Third gear splined locking ring.|
Wear on the reverse gear indicates the general state of the gearbox.|
Corrosion on the layshaft and bearings.|
Synchronising cup damage.|
Given a choice of two gearboxes you go for the one that looks as if it might be the best one to rebuild, so I
duly selected the one I thought was the best and proceeded to strip it down to check it over. On stripping it down, after the selector forks and shafts have been removed you take out the lay shaft so it lies in the bottom of the box to allow you to remove the main shaft by using a 'back hammer' to pull the shaft out. Of course this is after you have had great fun pushing the spring-loaded plunger down to twist the splined locking ring to enable you to slide the third gear constant mesh gears clear. It really is easy when you practice it when rebuilding the box, you will find that it is easy – once you know how!
As I suspected the bearings were all corroded, as were the shafts that ran in them, they would need grinding, chroming and regrinding to original. The bearings to be replaced in total and all of the inevitable knocks it
had acquired on the teeth of the crash box half of the gearbox (in case you might not be aware 1st and 2nd gears are of the crash or double de-clutch method of changing gear) had to be ground and polished
out. A big job for a little box, my first problem was that the M G Octagon Car Club Ltd., had all of the bearings
for the box they did not have the small needle roller one for the main shaft. I cannot get one anywhere, (if
anyone out there has one, please let me know, I cannot even give you the bearing reference as the only two firms that manufactured them no longer do so). Whilst waiting to be told this news I got on with attempting to recondition the box.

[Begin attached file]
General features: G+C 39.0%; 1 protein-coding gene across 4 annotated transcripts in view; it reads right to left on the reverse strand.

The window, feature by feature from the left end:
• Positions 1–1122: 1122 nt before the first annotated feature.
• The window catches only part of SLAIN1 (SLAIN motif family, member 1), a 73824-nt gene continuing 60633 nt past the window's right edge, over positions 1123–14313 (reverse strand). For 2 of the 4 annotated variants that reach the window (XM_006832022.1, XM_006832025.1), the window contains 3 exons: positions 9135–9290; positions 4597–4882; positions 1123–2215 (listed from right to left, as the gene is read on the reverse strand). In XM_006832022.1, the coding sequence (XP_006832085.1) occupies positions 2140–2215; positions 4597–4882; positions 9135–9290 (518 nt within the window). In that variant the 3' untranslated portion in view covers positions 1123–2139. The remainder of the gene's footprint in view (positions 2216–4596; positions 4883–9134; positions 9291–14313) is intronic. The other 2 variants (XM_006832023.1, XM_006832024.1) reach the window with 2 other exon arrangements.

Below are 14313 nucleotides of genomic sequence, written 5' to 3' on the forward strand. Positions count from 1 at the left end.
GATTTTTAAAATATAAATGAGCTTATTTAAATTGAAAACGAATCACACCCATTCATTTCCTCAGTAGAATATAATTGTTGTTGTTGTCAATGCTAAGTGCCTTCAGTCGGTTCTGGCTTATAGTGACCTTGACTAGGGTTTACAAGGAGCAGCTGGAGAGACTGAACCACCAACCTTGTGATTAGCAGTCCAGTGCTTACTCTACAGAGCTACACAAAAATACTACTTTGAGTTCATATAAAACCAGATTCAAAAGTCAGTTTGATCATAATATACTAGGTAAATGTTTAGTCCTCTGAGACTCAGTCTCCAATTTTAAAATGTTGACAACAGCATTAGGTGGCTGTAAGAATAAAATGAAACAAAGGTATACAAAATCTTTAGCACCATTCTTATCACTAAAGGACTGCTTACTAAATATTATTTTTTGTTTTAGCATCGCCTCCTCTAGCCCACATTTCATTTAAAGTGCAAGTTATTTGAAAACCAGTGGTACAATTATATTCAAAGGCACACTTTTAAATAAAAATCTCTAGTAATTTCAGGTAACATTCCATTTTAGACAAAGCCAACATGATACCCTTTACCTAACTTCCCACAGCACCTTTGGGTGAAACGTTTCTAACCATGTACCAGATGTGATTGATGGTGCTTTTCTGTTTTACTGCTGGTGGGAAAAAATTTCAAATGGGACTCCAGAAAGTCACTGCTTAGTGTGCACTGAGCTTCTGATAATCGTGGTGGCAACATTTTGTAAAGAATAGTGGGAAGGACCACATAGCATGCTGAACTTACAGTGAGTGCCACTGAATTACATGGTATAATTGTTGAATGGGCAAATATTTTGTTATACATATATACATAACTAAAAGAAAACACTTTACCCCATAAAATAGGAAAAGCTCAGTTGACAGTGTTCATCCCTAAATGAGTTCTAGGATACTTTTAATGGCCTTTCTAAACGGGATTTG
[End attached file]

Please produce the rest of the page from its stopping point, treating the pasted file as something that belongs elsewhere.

When I had priced up the bearings and the two shafts and the diameters they run in priced up, I thought
this was getting rather expensive so I held on wondering what to do whilst waiting for someone to come up with the needle roller bearing everyone was having trouble locating for me. In the meantime I had ground all the lumps off the "crash gears" and cleaned everything up ready for eventual rebuild.
Eventually I realised the bad news, no one had the needle roller bearing so I had to source another one! What, I thought, was the other bearing like in the other gearbox? I proceeded to strip it down too look, the adage came to me at about this stage, "Beauty is skin deep, ugly goes right to the bone"! The box that I assumed was the good one was not, I should have remembered, "Never assume, it makes an ass of you and me"! As you can guess the second box was in pristine condition, when I stripped it down it was perfect and I mean perfect! Bearings, shafts, gears, everything was perfect, so much so, I rebuilt it using all of the original
bearings, nothing required replacing! Putting the gearbox back together was an easy task, eventually, I now
know why there is a large taper on the lay shaft, the number of times it came out to reassemble the box was nobody's business. Also getting the 5 balls and 3 springs into the box for the selector detents is not the easiest task, but it all came good in the end.